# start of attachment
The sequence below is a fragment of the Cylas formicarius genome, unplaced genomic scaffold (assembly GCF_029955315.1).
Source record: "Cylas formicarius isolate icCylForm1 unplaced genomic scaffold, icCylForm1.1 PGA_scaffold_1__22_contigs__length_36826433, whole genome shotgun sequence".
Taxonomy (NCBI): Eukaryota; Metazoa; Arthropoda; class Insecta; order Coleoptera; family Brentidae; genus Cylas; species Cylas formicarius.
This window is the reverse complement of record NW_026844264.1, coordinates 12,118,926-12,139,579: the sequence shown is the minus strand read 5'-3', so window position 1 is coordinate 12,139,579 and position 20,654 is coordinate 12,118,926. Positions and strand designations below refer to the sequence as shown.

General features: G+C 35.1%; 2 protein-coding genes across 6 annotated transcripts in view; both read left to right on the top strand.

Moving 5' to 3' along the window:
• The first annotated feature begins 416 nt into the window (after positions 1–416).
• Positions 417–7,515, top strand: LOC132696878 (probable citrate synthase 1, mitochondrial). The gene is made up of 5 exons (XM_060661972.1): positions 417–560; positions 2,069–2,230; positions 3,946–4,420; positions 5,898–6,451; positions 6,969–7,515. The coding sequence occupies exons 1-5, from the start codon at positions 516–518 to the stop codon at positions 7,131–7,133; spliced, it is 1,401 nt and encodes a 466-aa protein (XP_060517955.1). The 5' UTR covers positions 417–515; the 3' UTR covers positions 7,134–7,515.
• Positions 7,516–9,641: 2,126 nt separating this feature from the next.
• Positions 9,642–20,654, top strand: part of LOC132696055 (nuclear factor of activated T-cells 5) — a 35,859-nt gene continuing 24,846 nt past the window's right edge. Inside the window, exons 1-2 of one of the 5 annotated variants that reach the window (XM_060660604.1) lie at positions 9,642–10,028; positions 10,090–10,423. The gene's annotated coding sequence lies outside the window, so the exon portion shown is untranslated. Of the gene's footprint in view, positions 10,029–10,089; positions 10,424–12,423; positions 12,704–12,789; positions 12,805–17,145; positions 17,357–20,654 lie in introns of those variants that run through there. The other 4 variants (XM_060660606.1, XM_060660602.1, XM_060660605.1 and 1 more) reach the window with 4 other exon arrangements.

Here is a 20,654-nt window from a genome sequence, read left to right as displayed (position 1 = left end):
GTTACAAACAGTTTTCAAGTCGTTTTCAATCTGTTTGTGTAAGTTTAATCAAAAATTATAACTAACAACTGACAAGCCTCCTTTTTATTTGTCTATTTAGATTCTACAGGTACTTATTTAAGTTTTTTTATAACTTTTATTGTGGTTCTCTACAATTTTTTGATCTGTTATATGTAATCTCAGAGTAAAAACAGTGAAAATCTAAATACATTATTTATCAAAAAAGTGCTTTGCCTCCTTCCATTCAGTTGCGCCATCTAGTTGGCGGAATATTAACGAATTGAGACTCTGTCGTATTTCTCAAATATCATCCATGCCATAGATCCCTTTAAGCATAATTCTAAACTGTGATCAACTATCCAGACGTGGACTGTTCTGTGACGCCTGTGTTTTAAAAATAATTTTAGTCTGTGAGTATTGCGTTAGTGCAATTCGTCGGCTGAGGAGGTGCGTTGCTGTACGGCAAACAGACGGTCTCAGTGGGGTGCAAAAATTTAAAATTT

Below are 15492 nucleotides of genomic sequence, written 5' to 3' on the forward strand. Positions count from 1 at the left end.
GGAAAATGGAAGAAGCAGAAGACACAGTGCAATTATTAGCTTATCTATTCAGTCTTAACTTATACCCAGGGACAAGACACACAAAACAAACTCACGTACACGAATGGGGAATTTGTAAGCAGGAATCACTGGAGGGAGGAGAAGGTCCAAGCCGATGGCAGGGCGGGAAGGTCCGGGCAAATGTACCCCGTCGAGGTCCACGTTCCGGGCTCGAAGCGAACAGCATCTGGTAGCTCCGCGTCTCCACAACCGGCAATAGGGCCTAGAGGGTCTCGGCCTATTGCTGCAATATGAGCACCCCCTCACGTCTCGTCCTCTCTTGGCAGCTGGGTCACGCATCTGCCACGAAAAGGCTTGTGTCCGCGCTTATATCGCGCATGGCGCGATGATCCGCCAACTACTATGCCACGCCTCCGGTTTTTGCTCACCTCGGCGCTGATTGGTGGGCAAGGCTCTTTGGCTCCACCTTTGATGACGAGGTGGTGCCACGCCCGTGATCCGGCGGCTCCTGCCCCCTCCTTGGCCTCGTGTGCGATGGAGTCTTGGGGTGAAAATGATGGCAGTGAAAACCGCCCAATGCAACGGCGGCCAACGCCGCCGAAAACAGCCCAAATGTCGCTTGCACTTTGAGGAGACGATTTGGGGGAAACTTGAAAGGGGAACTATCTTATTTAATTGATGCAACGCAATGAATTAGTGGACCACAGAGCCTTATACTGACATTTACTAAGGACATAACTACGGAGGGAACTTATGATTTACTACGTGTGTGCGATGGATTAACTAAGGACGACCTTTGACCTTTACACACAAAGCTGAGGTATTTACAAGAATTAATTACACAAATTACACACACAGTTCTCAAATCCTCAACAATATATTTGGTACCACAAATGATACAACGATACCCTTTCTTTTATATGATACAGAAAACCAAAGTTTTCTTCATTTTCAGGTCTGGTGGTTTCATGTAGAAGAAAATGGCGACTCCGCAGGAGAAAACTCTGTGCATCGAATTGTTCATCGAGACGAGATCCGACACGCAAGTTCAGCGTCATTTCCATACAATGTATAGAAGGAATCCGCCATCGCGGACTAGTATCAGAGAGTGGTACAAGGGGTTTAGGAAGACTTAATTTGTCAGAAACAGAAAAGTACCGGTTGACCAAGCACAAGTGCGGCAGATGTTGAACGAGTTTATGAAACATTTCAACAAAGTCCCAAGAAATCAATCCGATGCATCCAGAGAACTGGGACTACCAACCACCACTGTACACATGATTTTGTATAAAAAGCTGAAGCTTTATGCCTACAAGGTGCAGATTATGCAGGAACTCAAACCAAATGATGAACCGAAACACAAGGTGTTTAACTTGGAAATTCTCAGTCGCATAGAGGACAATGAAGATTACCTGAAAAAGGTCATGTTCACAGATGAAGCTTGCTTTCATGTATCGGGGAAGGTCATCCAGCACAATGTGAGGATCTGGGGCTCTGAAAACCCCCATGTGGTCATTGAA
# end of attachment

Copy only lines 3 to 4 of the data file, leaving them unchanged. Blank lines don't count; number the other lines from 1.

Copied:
Taxonomy (NCBI): Eukaryota; Metazoa; Arthropoda; class Insecta; order Coleoptera; family Brentidae; genus Cylas; species Cylas formicarius.
This window is the reverse complement of record NW_026844264.1, coordinates 12,118,926-12,139,579: the sequence shown is the minus strand read 5'-3', so window position 1 is coordinate 12,139,579 and position 20,654 is coordinate 12,118,926. Positions and strand designations below refer to the sequence as shown.